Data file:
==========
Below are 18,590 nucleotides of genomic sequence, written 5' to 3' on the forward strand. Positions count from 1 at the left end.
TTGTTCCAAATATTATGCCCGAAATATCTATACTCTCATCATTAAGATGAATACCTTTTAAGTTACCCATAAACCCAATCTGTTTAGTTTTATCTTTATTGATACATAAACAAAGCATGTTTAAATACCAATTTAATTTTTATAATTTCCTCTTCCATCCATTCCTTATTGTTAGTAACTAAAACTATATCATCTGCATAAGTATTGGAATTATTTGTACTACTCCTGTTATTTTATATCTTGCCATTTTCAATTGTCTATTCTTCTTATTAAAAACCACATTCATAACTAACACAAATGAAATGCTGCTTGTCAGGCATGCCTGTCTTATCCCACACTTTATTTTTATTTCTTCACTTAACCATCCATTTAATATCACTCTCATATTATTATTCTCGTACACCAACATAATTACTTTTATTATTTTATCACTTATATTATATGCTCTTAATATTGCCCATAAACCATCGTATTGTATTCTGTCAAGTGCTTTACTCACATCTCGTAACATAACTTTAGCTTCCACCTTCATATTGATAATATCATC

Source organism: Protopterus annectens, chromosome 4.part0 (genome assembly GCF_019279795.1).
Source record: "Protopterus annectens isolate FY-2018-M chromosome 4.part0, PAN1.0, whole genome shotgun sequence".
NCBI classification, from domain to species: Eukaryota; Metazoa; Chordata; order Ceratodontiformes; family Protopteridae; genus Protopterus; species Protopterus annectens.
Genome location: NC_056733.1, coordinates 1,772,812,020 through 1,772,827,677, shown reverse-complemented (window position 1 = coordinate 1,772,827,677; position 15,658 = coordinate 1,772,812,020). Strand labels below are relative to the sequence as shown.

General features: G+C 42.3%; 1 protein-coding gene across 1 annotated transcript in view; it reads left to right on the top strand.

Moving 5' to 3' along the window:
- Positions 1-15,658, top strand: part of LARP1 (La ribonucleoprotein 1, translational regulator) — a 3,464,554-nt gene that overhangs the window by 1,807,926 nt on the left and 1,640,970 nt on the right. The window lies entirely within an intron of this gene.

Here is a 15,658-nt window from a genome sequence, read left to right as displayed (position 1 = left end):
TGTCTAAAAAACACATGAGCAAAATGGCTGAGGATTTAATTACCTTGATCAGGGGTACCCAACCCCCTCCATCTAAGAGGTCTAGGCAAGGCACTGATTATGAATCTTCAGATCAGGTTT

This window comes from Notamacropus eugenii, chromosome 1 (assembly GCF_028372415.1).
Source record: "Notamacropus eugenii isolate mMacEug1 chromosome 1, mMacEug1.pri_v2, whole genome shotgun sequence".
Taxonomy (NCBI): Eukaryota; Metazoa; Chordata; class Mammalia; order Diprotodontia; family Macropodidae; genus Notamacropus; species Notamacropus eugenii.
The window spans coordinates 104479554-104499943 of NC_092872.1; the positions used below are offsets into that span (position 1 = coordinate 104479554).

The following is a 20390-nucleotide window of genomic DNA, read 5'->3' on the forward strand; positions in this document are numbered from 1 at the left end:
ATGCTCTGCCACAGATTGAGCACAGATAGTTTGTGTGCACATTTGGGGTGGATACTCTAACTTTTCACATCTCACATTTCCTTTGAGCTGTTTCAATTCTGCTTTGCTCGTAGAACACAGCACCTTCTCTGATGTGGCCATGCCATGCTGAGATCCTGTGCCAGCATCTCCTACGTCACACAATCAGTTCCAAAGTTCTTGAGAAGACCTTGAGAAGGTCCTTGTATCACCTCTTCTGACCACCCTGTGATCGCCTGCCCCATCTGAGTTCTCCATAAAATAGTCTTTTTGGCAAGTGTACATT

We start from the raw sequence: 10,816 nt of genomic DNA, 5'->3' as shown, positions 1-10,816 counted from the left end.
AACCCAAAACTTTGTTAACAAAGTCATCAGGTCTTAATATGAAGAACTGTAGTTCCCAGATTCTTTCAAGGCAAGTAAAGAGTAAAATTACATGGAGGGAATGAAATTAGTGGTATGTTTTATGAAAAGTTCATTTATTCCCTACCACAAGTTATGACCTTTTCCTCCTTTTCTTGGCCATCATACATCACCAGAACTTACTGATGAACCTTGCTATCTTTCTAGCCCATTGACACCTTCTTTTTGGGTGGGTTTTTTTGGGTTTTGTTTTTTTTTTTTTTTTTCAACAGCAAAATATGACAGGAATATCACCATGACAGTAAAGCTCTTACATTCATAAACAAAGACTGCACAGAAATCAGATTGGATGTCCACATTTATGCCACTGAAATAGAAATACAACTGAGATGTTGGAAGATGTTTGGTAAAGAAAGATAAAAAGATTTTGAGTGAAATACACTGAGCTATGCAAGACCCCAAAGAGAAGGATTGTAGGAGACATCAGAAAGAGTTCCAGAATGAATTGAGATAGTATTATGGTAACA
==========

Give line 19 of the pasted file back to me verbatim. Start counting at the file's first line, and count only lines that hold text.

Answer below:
AACCCAAAACTTTGTTAACAAAGTCATCAGGTCTTAATATGAAGAACTGTAGTTCCCAGATTCTTTCAAGGCAAGTAAAGAGTAAAATTACATGGAGGGAATGAAATTAGTGGTATGTTTTATGAAAAGTTCATTTATTCCCTACCACAAGTTATGACCTTTTCCTCCTTTTCTTGGCCATCATACATCACCAGAACTTACTGATGAACCTTGCTATCTTTCTAGCCCATTGACACCTTCTTTTTGGGTGGGTTTTTTTGGGTTTTGTTTTTTTTTTTTTTTTTCAACAGCAAAATATGACAGGAATATCACCATGACAGTAAAGCTCTTACATTCATAAACAAAGACTGCACAGAAATCAGATTGGATGTCCACATTTATGCCACTGAAATAGAAATACAACTGAGATGTTGGAAGATGTTTGGTAAAGAAAGATAAAAAGATTTTGAGTGAAATACACTGAGCTATGCAAGACCCCAAAGAGAAGGATTGTAGGAGACATCAGAAAGAGTTCCAGAATGAATTGAGATAGTATTATGGTAACA